When you do get her out on a ride, don't be barking at her what to do in every situation (stand up, get over those bars, get your butt behind the seat, etc.). With my wife it worked better if we stopped before a challenging section and talked about 1 or 2 skills needed to make it through (and why they are needed) so they were fresh in her head and she could try them when she felt comfortable doing so. It also may be helpful to let her try it on her own and if she fails then you can say, "it helps me get up that steep section when I lean over the bars and scoot way up onto the nose of the saddle because you need to get your weight forward to keep the front of the bike down, but you still need some weight on the rear tire for traction." Sometimes it works best if I wait for her to ask what she should be doing differently.

    She hated it when I rode behind her (she felt too much pressure). She much preferred to follow me (it will help her see how you pick your line). Go slow, stop often, and talk.

    As a side note, over the last couple of years she has been introducing some of her lady friends to mountain biking and has found that some of them do better in an all-girls setting. I think it all has to do with patience and understanding (some of their husbands have neither).

    Anyway, these are just some suggestions that have worked successfully for us. I hope they work out for you, because I'd rather ride with my wife than anyone else!

  8. #8
    It's about showing up.
    Reputation: Berkeley Mike's Avatar
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    One thought

    Never over reach her own desires and motivations. Avoid doing things for her own good if she doesn't want them.

  9. #9
    Linoleum Knife
    Reputation: forkboy's Avatar
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    Quote Originally Posted by JLantz
    The intended purpose of this thread is to be a collection of inspirational stories from those who have accomplished a successful introduction and a fruitful continuance.
    My ex-girlfriend's will to ride was destroyed on the Slickrock trail in Moab.

    After that, she gained 30 lbs, and married her ex-boyfriend from high-school.

    For me, that is somehow both successful and inspirational.

  10. #10
    @adelorenzo
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    Get her a pink bike! Seriously though, it worked for me, although my wife was already a roadie so less of an obstacle to overcome.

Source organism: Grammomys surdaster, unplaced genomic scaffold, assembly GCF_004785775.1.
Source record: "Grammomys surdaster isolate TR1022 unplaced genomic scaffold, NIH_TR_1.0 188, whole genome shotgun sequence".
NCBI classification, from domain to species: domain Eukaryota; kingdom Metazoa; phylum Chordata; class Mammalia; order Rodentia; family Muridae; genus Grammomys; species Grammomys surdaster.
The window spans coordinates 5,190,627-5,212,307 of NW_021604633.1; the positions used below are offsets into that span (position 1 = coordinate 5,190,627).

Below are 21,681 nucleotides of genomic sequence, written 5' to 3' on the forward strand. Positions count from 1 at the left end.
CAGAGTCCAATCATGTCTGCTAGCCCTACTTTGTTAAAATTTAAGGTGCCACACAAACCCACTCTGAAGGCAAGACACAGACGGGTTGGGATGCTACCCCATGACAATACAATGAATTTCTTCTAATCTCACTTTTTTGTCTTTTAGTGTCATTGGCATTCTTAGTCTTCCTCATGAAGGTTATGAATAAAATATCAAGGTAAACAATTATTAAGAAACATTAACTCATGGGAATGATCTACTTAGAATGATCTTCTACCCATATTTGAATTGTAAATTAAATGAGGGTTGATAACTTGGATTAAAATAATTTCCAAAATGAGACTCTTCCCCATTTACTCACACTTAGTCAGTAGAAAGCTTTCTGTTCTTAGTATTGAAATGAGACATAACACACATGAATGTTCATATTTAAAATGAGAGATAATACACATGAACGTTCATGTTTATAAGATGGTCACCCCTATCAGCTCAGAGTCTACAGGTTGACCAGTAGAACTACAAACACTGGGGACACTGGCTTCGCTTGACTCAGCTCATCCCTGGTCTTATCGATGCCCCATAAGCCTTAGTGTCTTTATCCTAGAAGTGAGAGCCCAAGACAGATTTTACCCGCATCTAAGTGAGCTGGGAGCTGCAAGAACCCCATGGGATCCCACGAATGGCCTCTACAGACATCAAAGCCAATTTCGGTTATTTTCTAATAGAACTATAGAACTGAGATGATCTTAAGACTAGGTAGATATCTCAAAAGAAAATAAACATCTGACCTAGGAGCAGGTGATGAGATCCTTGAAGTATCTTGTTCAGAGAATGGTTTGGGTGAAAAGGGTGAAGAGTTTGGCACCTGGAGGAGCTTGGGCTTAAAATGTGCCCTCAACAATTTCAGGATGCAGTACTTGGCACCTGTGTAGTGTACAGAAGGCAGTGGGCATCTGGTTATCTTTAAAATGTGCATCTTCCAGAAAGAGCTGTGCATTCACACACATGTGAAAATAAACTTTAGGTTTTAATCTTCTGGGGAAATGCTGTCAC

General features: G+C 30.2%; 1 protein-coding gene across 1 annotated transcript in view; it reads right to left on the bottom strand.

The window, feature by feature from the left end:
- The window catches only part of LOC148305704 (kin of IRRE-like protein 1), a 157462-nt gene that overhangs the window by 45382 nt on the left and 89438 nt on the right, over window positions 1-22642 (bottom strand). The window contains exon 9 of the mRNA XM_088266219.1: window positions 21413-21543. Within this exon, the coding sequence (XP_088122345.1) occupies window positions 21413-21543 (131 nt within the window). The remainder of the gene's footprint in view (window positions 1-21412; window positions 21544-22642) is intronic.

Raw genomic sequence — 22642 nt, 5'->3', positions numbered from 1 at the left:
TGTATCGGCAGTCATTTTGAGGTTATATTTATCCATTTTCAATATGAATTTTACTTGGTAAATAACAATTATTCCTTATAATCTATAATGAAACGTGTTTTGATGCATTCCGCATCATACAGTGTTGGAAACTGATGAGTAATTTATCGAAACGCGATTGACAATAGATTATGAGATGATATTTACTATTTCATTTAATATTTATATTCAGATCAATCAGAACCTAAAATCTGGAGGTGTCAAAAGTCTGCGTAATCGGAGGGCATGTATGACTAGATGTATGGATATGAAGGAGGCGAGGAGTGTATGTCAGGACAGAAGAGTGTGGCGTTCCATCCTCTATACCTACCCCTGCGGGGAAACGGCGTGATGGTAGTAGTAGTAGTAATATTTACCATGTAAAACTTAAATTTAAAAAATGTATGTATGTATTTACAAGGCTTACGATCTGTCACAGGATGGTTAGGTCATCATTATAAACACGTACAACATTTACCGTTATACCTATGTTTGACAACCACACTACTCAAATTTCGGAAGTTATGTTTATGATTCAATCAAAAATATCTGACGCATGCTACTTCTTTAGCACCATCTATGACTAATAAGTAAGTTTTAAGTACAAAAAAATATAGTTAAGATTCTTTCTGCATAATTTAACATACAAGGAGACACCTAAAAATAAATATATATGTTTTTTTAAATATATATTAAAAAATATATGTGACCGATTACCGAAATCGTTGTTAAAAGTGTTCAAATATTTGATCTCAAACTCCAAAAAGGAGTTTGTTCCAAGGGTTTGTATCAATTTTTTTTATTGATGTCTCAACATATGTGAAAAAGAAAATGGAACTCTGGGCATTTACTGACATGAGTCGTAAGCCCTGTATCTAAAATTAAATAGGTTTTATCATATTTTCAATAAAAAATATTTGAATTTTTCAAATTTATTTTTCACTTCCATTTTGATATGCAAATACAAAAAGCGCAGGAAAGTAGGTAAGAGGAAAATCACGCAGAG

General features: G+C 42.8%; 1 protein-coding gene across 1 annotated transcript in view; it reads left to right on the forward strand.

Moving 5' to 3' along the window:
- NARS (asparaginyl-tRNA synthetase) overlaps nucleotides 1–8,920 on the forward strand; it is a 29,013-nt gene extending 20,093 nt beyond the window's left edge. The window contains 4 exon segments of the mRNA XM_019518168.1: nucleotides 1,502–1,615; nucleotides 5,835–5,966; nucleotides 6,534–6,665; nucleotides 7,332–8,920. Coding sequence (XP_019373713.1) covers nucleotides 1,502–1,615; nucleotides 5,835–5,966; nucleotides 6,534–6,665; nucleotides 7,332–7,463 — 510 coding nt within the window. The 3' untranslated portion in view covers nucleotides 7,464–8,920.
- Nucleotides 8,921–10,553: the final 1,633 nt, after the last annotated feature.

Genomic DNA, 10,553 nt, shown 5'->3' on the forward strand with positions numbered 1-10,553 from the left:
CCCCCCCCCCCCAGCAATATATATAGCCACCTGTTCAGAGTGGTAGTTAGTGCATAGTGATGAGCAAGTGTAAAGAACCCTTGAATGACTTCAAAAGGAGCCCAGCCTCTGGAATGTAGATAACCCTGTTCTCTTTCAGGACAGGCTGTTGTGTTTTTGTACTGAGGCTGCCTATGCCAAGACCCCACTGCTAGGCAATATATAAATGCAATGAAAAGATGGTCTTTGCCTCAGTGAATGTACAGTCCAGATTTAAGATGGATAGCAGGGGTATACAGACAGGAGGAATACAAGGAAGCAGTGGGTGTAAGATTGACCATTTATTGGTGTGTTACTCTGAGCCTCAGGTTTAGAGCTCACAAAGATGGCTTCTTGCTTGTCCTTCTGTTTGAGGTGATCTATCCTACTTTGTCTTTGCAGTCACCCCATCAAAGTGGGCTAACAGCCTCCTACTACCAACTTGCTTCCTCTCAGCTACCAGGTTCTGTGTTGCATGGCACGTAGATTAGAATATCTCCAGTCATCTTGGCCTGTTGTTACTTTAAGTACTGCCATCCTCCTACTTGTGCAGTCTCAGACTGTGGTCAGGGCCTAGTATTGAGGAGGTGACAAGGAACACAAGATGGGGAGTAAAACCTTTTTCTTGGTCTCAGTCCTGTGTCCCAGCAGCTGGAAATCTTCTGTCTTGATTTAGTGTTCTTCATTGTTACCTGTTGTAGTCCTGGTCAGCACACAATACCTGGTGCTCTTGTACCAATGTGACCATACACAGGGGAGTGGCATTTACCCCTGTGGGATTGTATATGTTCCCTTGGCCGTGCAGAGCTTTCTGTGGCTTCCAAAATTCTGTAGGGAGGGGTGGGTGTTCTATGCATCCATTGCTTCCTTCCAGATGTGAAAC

Also, start of with fire roads/wide trails and not too much climbing.

    Finally, don't ride with just her! Serious again: my wife HATED riding with me, I was always ahead and she hated me trying to tell her how to ride. Go out with a bunch of people, mix of skills and genders. Look for a local girls' ride -- we have something called the dirt girls.



  11. #11
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    Quote Originally Posted by forkboy
    My ex-girlfriend's will to ride was destroyed on the Slickrock trail in Moab.

    After that, she gained 30 lbs, and married her ex-boyfriend from high-school.

    For me, that is somehow both successful and inspirational.

    I'd call that a win-win situation, it's only bad if they gain 30lbs & marry you, lol

  12. #12
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    In all seriousness, put her on the bike on easy fireroads, don't push her & hope for the best.

    Like Gatorback said, be prepared for her not to like it (odds are she may not), but the worst thing you can do is push her, just heap lots of praise on her, give small tidbits of advice where applicable & play it as it comes. .

  13. #13
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    I just got my wife a hardtail she picked out. She liked the idea of mountain biking before she even tried it, so she is determined to get better. When we bought the bike the first parking lot test was the first time she had been on a bike in 10 years. She started off on a paved path in town and has now been riding beginner and easier intermediate local singletrack. She's learning well and is enjoying herself. Can't ask for much more.

  14. #14
    Don't worry, be happy!
    Reputation: formica's Avatar
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    Quote Originally Posted by NJMX835
    In all seriousness, put her on the bike on easy singletrack, don't push her & hope for the best.

    Fixed.

    Fireroads? Pfft, where's the fun in that? Easy fun singletrack, that is how you create a mtb addict.

    c.

  15. #15
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    my story

    4 years ago, my girlfriend showed interest incoming on a ride with me, so I borrowed a friends janky mountainbike and off we went. One hardtail and two fullys later, she's the one getting me up early to go ride 3 days a week, and commuting to work on her mtb so she can practice her skills on the short stretches of dirt. That first ride 4 years ago, it had been 13 years since she'd been on a bike of any kind, and she'd never thrown a leg over a mountain bike.

    There are still days where she's funked out about not being as good as she thinks she ought to be, but nowadays she's more often AMPED to be riding. And there are still days when I half-selfishly try to push her beyond what she wants to do that day (it's not about 'can she do it', it's 'does she want to do it'), but she's learning her limits herself and that they're not permanent. It's awesome to watch.

    There are rides for me, and there are rides for her, and there are rides for us. Different things.


    A bit of unsolicited advice to the OP:

    I think you've got the right idea "introducing" the SO to mtb'ing. It's not about teaching your SO, or coaching, or whatever. It's about being there and being supportive as they learn themselves.

    Take her out on the singletrack, but choose a ride that's a level or two easier than the one you think she can do. Leave it up to her to test her boundaries.

    The Women's Lounge is also a fun read. Definitely a source of inspiration for my chic.